In staminate flowers, with the beginning of bract opening for two to three days, the anthers of three stamens (stamens 1-3; Fig. 1G) were partially exposed. At the end of this period, stamens 1 and 2 were more exposed than stamen 3. Flowers may remain at this stage for up to five additional days. Therefore, these changes occurred in the flower at three to eight days before anthesis.

Anthesis began with pollen release (see the filament scar of stamens that had already released pollen, in Fig. 1H-I), with similar dynamics to the one of bisexual flowers, for four consecutive days. In stamen 4, we observed that some flowers might have residual pollen for up to two days. Thereafter, spikes dried out and were aborted.

Pollen viability, breeding system and flower visitors

Pollen grain viability was similar between stamens of bisexual and staminate flowers, as well as among stamens of each flower (Table 1). Means did not differ statistically (F = 0.5, p = 0.861).

No fruiting was observed in the spontaneous self-pollination test, while a 63.3 % fruit set was observed in the open-pollination test, thus indicating the occurrence of self-incompatibility in P. caldense. The fact that the number of fruits/spike (=161.5 ± 93.1) was smaller than the one of flowers/spike (= 252.8 ± 27.2) indicates that not all flowers were pollinated and/or fertilized.

Spikes were visited by insects of two orders, each being represented by one family: Hymenoptera, Apidae (bees, Fig. 2) and Diptera, Syrphidae (flies) (Table 2). These insects collected pollen, the only floral resource available.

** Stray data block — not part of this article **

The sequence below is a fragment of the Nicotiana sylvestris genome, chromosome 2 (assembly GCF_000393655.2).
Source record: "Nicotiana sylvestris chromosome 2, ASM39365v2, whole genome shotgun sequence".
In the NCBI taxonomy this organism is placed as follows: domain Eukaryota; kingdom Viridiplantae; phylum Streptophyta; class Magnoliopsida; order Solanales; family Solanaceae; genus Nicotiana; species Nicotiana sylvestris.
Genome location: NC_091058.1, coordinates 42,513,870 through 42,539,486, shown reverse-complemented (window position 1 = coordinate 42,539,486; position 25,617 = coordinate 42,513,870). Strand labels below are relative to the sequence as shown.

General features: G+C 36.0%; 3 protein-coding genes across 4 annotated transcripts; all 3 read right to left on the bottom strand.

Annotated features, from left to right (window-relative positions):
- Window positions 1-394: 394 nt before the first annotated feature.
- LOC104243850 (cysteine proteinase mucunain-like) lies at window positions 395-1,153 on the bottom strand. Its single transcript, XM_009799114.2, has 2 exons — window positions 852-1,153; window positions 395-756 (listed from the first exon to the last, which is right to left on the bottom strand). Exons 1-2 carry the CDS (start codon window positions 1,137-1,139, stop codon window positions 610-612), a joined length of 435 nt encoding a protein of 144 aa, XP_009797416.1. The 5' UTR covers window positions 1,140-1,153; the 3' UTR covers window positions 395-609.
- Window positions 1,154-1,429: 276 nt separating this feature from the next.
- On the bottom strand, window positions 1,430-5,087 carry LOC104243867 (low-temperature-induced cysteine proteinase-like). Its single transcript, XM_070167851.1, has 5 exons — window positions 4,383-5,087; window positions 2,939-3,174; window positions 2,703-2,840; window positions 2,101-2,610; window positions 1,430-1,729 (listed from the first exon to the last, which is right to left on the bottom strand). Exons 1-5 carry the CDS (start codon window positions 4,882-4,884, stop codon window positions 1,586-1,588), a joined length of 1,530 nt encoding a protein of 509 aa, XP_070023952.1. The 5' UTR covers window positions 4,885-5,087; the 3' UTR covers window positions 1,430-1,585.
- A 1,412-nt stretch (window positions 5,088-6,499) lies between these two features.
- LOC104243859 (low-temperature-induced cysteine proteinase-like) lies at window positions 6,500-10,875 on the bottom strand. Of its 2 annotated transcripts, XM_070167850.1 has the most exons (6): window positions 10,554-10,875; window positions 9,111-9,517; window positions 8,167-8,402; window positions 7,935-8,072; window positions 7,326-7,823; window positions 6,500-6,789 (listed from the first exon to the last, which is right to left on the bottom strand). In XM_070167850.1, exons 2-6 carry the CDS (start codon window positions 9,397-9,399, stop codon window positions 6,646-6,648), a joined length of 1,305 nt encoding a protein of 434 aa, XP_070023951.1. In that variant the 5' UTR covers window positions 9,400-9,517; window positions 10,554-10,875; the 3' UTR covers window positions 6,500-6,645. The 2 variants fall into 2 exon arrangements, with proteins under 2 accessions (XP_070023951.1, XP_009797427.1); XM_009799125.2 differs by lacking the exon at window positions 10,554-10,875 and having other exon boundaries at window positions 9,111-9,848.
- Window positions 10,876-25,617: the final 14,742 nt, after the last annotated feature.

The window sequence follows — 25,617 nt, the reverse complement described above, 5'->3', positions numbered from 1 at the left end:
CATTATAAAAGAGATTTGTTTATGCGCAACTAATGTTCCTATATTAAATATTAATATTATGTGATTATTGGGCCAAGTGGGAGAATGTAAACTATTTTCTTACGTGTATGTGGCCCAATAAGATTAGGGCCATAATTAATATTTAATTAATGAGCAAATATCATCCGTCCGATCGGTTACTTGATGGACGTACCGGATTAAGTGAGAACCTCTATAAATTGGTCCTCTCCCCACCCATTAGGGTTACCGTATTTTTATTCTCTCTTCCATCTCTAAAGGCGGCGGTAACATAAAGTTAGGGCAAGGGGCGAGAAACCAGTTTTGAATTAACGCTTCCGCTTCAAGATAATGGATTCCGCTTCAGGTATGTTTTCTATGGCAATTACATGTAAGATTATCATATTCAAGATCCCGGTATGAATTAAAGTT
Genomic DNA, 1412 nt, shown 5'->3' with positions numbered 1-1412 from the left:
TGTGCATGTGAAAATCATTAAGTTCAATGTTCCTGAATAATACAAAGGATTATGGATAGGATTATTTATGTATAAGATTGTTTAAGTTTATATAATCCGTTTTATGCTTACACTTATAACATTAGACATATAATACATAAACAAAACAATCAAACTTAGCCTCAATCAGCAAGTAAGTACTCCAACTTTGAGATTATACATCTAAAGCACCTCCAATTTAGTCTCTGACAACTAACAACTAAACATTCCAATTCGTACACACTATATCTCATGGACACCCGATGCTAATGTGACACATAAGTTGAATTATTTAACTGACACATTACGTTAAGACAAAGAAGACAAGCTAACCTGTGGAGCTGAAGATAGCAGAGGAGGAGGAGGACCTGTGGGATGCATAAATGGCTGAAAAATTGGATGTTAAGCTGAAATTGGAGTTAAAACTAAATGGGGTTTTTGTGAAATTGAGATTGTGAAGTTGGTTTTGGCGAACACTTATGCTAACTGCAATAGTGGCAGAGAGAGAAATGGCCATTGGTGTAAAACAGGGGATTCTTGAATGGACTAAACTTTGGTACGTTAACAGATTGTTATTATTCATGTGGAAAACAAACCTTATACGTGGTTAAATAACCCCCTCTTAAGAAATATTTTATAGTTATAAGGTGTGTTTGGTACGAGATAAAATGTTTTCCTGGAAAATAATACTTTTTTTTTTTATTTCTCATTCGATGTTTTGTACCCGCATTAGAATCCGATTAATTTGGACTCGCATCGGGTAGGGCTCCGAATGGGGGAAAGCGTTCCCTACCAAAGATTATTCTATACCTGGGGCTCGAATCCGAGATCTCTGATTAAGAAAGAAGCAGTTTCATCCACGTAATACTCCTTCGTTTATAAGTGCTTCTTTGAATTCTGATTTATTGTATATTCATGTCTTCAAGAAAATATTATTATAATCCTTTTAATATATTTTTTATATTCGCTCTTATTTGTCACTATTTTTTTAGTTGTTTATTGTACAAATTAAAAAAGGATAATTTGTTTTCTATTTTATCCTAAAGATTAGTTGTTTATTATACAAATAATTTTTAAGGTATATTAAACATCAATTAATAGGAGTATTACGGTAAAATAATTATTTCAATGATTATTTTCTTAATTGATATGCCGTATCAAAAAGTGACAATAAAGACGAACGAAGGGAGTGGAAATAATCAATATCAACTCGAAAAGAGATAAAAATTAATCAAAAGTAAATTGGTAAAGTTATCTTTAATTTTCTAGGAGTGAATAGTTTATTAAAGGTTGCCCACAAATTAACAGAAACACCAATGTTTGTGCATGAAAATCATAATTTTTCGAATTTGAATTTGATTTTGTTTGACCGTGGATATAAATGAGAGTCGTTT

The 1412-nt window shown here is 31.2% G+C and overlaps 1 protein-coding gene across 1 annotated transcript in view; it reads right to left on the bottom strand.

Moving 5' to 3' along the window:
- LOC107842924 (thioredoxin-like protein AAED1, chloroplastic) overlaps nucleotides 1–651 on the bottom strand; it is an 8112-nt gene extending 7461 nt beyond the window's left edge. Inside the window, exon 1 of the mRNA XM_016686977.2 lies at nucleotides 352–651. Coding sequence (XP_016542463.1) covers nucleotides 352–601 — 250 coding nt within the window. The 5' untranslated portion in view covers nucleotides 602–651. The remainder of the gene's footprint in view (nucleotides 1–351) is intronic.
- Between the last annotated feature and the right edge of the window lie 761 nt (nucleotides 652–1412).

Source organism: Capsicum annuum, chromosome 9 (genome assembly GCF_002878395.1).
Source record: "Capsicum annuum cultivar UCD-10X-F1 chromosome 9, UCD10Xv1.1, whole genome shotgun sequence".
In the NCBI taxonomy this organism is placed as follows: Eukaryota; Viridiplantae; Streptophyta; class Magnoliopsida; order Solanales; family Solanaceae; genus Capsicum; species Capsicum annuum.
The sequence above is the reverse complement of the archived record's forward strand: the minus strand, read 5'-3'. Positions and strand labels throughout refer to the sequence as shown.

Figure 2 Bees on spikes of Piper caldense. A). Melipona mondury. B). Schwarziana quadripunctata. 

Table 2 Visitation frequency (number and percentage of visits per insect) of flower visitors on Piper caldense flowers at Mata do Paraíso, Viçosa municipality, Minas Gerais state, southeastern Brazil. 

Among bees, we observed eight species grouped into six genera (Table 2). These insects made 349 flower visits. Apis mellifera accounted for the highest visitation frequency, followed by Melipona quadrifasciata, M. bicolor, Trigona spinipes, M. mondury (Fig. 2A), and Swarziana quadripunctata (Fig. 2B); these bees altogether performed 79.9 % of all visits (Table 2). As for flies, we observed seven species grouped into four genera (Table 2). These insects made 67 flower visits. The highest visitation frequencies were of three Ocyptamus species; these flies altogether accounted for 14.6 % of all visits (Table 2).

Bees began visiting at around 8:00 AM, which lasted until 4:00 PM. Visits peaked between 9:00 and 11:00 AM, with another minor peak at 2:00 PM (Fig. 3). The timetables and visitation peaks of flies and bees were similar, differing only in number of visits (Fig. 4).

Figure 3 Number ofvisits ofthe most frequent bees on Piper caldense flowers, from 7:00 AM to 4:00 PM, at Mata do Paraíso, Viçosa municipality, Minas Gerais state, southeastern Brazil. • = Apis mellifera, ▲ = Melipona bicolor, ◊ = Melipona mondury, o = Melipona quadrifasciata, ■ = Schwarziana quadripunctata, Δ= Trigona spinipes. 

Figure 4 Number of visits of the most frequent flies on Piper caldense flowers, from 7:00 AM to 4:00 PM, at Mata do Paraíso, Viçosa municipality, Minas Gerais state, southeastern Brazil. • = Ocyptamus sp.1, ▲ = Ocyptamus sp.2, ■ = Ocyptamus sp.3.